Broken Homes by Ben Aaronovitch
(Description nicked from B&N.com.)
“A mutilated body in Crawley means another murderer is on the loose. The prime suspect is one Robert Weil, who may either be a common serial killer or an associate of the twisted magician known as the Faceless Man — a man whose previous encounters I’ve barely survived. I’ve also got a case about a town planner going under a tube train and another about a stolen grimoire.
But then I get word of something very odd happening in Elephant and Castle, on a housing estate designed by a nutter, built by charlatans, and inhabited by the truly desperate. If there’s a connection to the Crawley case, I’ll be entering some tricky waters of jurisdiction with the local river spirits. We have a prickly history, to say the least.
Just the typical day for a magician constable.”
Ah, dry British humor, how I love you. I used to be confined to getting my fix from Terry Pratchett, but then Ben Aaronovitch showed up and combined that humor with fantasy-based CSI and I was a happy happy reader. It’s not the laugh out loud type of humor, but it does have that sarcastic edge that will get a grin out of you and make you appreciate the prose that much more.
Something to note about this series is that the author does more than just vaguely nod his head at the kind of diversity that you find in London (or anywhere, really). Not only is Grant Jamaican, but many of the other characters are non-white. Even better, Aaronovitch doesn’t go with the all-too-familiar assumption that if a character’s race isn’t mentioned, they must be white. To combat this, he always identifies a character’s race, even if they are white, so you don’t fall into the trap of that assumption.
The plot has elements of its own standalone tale, but just about everything ties back into the Faceless Man from earlier books. A renegade mage who commits terrible acts, the Folly devotes a lot of its time and resources trying to track him down. A nice touch here is that the Folly has the cooperation of the London police, who may not always believe the things that happen, but they are willing to call in the mages when necessary. I suppose this is like any other organization—there are always those willing to pass the buck. At least there’s some acknowledgement by non-mages that there are things beyond their understanding.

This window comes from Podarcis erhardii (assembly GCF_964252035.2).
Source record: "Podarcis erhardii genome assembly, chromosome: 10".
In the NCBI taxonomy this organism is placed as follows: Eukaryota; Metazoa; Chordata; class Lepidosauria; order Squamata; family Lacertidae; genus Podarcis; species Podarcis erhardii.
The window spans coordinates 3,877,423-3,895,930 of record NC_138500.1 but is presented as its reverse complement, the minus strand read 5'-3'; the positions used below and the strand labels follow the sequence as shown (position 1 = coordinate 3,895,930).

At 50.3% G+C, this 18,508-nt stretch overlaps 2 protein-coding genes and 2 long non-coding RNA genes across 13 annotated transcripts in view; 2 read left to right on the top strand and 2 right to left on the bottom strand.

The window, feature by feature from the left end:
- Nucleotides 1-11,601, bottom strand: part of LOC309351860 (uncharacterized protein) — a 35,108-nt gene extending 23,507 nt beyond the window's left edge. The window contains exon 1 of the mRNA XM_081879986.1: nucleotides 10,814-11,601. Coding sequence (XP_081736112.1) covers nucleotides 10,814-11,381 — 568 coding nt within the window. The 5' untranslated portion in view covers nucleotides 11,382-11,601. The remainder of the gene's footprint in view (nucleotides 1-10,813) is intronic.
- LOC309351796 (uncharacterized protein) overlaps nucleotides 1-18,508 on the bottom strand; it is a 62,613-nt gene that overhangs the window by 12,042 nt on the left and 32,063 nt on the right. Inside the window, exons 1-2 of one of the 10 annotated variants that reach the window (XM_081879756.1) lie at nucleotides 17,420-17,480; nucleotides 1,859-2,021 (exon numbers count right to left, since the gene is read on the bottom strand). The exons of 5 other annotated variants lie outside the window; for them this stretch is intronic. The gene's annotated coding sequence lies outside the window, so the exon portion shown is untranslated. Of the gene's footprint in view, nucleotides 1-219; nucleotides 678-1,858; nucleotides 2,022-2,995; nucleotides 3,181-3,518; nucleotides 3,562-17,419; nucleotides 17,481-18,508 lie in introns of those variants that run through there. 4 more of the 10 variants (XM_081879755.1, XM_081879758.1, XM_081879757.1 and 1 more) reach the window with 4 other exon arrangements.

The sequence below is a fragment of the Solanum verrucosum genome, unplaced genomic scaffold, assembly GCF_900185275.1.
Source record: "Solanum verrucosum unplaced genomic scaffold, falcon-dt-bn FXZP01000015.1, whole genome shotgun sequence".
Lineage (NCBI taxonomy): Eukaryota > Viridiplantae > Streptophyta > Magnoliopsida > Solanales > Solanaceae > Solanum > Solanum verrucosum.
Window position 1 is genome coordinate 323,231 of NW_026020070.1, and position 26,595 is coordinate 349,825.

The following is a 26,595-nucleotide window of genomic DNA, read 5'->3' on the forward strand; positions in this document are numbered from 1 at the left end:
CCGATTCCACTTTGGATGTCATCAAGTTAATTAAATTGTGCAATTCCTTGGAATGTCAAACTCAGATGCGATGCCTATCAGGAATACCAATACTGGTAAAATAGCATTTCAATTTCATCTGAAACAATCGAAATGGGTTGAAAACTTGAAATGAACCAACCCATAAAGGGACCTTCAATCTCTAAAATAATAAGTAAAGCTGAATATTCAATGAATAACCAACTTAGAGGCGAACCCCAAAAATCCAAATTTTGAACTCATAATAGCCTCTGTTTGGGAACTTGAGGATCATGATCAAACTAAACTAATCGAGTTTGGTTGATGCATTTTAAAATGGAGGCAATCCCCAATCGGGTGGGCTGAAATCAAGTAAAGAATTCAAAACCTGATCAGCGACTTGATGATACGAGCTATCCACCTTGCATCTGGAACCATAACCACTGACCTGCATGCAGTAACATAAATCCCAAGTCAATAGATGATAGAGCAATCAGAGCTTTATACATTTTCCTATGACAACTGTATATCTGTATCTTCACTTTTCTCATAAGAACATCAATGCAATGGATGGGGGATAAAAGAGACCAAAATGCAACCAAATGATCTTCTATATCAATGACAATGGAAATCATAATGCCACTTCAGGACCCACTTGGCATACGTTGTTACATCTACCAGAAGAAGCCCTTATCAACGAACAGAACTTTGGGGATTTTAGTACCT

What I enjoy the most about this story is the little touches: the way everyone backs up when Grant is trying new magic, lest he blow things up; the Folly’s servant Molly working her way methodically through a cookbook with mixed results; Grant’s dog Toby functioning as a living magic detector. The author weaves in these small details and really brings the characters and the setting to life. I’ve wanted to visit London for a long time, and this just makes that desire all the stronger.
It’s been too long since Aaronovitch’s last book, and I was excited to get my hands on the newest Peter Grant novel. While I, of course, don’t like going too long between book releases, Broken Homes was worth the wait. Any fan of urban fantasy should be reading this series, because it’s one of the best and most inventive that you’re going to come across.